Skip to content
Link copied to clipboard

Celebrating our history requires seeing our history, warts and all | Commentary

Philadelphia's penchant for painting fire hydrants during the Bicentennial grew into a national fixation.

1926 Second World's Fair in Philadelphia
1926 Second World's Fair in PhiladelphiaRead morePhiladelphia Department of Records

We used to turn to history for its ability to make us feel good about ourselves, our communities, our nation. We'd delve into it to celebrate and self-congratulate. Just look at what's most treasured by us: Independence Hall, Valley Forge, the homes and burial places of the Founding Fathers.

And nothing could be easier in Philadelphia, a place with a proud stake in the past like nowhere else in America. This is where it all began, so why not morph into a historical theme park, a backdrop for major anniversaries? This is how it was done again and again; in 1876, when the city hosted its first world's fair in Fairmount Park; in 1926, when a gigantic electrically lit Liberty Bell served as an archway to the site of the second world's fair; and again in 1976, when ambitions for a world's fair fell short, but we made do by painting fire hydrants throughout the city red, white, and blue.

Philadelphia's penchant for painting fire hydrants during the Bicentennial grew into a national fixation.. Town fathers in Scotch Plains, N.J., painted hydrants in likenesses resembling patriots: Thomas Paine, Samuel Adams, Ethan Allen, Crispus Attucks, and of course Benjamin Franklin. According to the Jersey Journal, "mailboxes, lamp posts and fire hydrants from Hoboken to Honolulu were re-painted red, white and blue."

How did painting fire hydrants turn into an obsession?

That's what can happen when the past, which is inherently complex and nuanced, ossifies into a simplified, monolithic, unchallenged master narrative for public history. It paves the way for unreasonable simplifications — for instance, Alexander Hamilton as a fire hydrant. And in 2018, we know more, and we know better.

What are our fire hydrants going to look like at the nation's 250th birthday in 2026? I bet they'll remain standard-issue colors.

A half-century later, the master historical narrative of the 1970s, characterized by idealism, heroics, and hard-won victory against tyrannical oppressors, has been challenged. We are less certain about long-standing assumptions, and find heroes less worthy of unbridled admiration. The old narrative now appears rickety, fragmented, even turned on its head in places. In its place we find a rich, varied, growing cluster of meta-narratives supported by stories and sites that create a more complicated, conflicted, and sophisticated relationship with the past.

The fact that America no longer welcomes people from anywhere and everywhere, for instance, becomes part of the story. So does the fact that Philadelphia's poverty level is among the nation's highest.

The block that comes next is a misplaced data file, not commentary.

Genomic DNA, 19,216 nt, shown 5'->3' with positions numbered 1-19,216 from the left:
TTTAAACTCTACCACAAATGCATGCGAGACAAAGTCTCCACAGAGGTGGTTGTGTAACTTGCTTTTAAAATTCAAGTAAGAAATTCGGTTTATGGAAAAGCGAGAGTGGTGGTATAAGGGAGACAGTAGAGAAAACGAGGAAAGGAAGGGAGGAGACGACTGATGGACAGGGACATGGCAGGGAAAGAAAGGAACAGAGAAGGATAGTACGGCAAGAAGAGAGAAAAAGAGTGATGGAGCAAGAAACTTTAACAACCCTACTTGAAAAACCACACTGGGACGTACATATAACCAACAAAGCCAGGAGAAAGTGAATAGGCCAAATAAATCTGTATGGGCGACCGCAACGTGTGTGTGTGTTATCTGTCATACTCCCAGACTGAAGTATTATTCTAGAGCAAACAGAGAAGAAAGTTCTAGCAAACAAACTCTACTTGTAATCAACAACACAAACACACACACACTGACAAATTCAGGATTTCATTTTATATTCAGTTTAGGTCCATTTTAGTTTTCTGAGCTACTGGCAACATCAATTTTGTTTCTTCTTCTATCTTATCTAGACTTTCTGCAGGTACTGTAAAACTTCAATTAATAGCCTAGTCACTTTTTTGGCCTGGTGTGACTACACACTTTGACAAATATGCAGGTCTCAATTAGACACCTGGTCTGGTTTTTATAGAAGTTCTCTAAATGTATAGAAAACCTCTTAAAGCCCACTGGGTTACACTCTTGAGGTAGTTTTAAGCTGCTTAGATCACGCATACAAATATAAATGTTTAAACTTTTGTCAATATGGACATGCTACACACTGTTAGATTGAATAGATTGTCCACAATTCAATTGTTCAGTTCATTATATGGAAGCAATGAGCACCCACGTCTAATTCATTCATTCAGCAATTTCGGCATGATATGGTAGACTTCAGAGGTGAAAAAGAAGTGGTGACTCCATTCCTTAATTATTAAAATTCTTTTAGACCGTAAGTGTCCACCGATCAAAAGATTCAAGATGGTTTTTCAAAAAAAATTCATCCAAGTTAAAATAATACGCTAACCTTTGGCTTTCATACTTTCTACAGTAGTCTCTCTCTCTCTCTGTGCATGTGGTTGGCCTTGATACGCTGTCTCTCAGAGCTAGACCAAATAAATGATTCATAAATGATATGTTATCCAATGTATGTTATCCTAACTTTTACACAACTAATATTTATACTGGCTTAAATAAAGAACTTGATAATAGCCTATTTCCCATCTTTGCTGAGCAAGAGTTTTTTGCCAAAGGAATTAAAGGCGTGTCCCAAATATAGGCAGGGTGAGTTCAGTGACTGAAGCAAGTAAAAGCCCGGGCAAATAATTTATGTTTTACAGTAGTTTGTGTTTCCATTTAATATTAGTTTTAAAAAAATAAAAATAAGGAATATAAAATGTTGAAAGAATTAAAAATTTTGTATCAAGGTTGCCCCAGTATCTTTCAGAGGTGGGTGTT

History is less predictable than what we believed in 50 years ago, and often less reassuring. But what we now know of the past is more real, more honest, and much more interesting and engaging than it was before.

The old spic-and-span story of the Liberty Bell as a symbol of freedom is complicated by stories of the unfreedom of President George Washington's enslaved Africans. The newsworthy subject of incarceration is interpreted at the stabilized ruin of Eastern State Penitentiary, a well-intentioned but failed attempt at prison reform.

In the 230 posts I've written over the last seven years at — the blog for photographs from the Philadelphia City Archives —I've uncovered a host of little-known and unknown stories that repeatedly confirm how the past is at its best when it is conflicted and complicated. These tales offer up everything from race riots in South Philadelphia to dangerous lead levels in the children of Kensington. There's the long-forgotten fire at the North Philadelphia textile mill without fire escapes, where working teenage girls jumped to their deaths. There's the raging, underground Cohocksink Creek that caused entire city streets to collapse after rainstorms.

No, this isn't the history we thought we knew. Nor is it the kind of history we'll feel comfortable representing again in cutely painted fire hydrants.

How and where should the celebrations of 2026 take form? Should they even be referred to as celebrations, or should they be considered expressions of public memory? How will we decide to acknowledge what we now know is real history, history that could never be mistaken for propaganda, trivia, or nostalgia?

Kenneth Finkel, professor of history at Temple University, blogs at He is author of "Insight Philadelphia," newly published by Rutgers University Press. He can be reached at